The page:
In anticipation of the upcoming “Muographers Sustainable Development Goals (SDGs)” conference in September 2019 which will be co-hosted by the Institute for the Advanced Study of Sustainability of the United Nations University (UNU-IAS) and the International Muography Research Organization of the University of Tokyo (MUOGRAPHIX), the topic of SDGs was discussed at the Muographers Liaison Program Symposium, a new program which seeks to create links and encourage collaboration between academia and industry by contributing to SDGs.
Prof. Hiroyuki Tanaka (Director of Muographix) presented the ways in which muography research has been committed to SDGs. First, he established the boundaries of muography research, contained within the solid space in which human activity is contained. He also made the case that muons are actually a form of cosmic energy and as such are a sustainable natural resource that should be utilised to benefit humanity. Muography has already been applied to the following SDGs: 7. Affordable and Clean Energy, 9. Industry, Innovation and Infrastructure, 11. Sustainable Cities and Communities and 13. Climate Action. He gave examples from academic research including the Metropolis Project in Naples, and companies that specialize in muography solutions including Global Warming (Finland), Lynkeos (UK), and Lingacom (Israel).
Another issue that was stressed was the challenge of fitting muography solutions to local interests and in a global framework. For example, while Japanese communities are very concerned with volcanoes, earthquakes, tsunamis and other natural disasters, other regions in the world have very different concerns so the application of muography will also be different. Tanaka also stated some statistics about the expansion of muography worldwide: as of 2018 there have been 8 companies worldwide specialising in muography, 500 researchers, and 1,000 academic muographers. By 2030, he anticipates further expansion; perhaps as many as 30 companies, 4,000 researchers, and 2,000 academic muographers. He also presented a call to action for Japanese industry to increase their investment in muography technology.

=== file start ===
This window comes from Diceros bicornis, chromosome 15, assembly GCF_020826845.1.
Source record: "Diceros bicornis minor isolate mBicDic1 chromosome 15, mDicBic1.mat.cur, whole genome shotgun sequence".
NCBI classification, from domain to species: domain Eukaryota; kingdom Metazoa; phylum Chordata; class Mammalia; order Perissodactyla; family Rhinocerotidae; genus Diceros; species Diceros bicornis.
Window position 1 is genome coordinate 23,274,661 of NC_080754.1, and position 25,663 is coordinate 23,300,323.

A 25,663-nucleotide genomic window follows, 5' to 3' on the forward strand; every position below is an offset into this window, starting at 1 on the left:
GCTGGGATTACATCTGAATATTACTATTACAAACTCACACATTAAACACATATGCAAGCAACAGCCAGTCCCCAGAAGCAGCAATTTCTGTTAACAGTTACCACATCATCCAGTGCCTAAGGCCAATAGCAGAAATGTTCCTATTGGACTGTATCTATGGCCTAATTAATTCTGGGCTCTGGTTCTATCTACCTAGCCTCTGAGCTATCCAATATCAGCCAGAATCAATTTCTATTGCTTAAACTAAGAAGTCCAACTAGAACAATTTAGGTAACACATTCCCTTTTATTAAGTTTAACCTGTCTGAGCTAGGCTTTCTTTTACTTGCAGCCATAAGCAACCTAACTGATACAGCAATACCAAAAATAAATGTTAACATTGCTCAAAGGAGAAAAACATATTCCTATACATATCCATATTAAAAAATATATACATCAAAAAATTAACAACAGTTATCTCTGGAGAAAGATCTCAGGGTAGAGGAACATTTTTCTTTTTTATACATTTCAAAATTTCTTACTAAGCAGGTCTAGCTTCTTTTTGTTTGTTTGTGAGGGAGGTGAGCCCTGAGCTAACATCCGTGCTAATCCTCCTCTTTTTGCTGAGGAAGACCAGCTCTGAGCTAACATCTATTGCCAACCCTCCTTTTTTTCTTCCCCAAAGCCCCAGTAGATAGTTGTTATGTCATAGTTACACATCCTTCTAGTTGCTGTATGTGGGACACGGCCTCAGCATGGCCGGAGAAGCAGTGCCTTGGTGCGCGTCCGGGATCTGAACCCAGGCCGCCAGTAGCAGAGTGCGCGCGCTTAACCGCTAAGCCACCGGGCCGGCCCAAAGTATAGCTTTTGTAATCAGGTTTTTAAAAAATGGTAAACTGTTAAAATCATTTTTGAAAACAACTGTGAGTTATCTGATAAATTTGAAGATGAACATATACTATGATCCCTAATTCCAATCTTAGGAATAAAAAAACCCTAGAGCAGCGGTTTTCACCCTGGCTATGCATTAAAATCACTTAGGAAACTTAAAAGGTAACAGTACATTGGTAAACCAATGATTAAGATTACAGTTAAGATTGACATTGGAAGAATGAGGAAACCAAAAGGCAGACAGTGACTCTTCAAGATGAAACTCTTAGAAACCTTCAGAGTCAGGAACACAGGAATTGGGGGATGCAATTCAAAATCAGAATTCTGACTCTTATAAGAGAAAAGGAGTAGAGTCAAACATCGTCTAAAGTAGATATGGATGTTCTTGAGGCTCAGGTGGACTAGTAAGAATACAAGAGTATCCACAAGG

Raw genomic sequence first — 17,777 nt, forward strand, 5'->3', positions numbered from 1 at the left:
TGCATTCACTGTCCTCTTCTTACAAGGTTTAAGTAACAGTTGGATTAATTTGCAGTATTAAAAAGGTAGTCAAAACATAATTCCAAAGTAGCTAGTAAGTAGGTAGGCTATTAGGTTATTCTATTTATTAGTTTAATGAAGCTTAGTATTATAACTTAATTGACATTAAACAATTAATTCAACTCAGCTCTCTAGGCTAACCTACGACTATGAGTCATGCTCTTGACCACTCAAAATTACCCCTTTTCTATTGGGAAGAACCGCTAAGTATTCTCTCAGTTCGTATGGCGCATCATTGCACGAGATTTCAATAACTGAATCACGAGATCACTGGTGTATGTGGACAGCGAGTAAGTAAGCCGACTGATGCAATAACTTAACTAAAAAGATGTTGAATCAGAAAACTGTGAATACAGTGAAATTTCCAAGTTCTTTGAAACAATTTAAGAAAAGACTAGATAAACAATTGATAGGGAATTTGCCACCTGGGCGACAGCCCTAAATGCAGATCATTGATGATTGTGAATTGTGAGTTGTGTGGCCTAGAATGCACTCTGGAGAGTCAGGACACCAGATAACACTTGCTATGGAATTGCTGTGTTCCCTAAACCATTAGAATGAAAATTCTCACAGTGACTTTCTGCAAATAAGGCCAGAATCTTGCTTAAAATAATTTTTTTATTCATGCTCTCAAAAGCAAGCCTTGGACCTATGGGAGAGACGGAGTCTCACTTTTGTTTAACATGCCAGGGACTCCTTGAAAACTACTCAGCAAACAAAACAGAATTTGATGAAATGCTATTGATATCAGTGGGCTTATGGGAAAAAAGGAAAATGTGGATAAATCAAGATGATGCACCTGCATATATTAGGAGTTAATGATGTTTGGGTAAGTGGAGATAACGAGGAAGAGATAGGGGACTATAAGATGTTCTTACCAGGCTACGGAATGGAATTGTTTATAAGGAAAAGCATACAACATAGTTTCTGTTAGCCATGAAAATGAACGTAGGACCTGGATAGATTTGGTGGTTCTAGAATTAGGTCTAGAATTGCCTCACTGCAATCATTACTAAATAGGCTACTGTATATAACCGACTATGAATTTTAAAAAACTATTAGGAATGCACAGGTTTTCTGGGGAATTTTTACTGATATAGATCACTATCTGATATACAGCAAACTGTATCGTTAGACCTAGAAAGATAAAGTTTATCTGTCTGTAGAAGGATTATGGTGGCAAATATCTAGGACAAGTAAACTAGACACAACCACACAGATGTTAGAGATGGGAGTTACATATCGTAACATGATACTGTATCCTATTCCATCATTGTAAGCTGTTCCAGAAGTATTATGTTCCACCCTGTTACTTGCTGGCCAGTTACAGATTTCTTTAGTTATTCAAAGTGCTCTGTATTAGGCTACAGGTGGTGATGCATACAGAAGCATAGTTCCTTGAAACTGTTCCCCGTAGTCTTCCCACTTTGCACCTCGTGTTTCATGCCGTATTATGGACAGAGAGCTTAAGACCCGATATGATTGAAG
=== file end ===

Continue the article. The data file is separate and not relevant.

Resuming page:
After a Q and A session, the panel session began. During active discussions between participating panelists, Prof. Dr. Popovski (Vice Dean of Jindal Global Law School and Executive Director of the Centre for the Study of the United Nations) brought up suggestions for additional SDGs that muography may indirectly aid: 3. Good Health and Well-Being, 4. Education, 14. Life Below Water, and 15. Life on Land. Currently muography has been utilised mostly in MEDC countries (more economically developed countries) and he stressed the importance of developing methodologies to make muography and other research aiding SDGs available to developing nations who are facing the consequences of issues like climate change. Some possible strategies would be to come up with new laws for patents and intellectual properties to favor developing nations to encourage these countries to adopt better industry and ecological practices which are currently not economically feasible. Other topics introduced by moderator (Dr. Chiaki Ishikawa) and other panelists (Eng. Osamu Adachi and Jiro Shimoyama) related to smart cities with robot technology, IoT and AI technologies.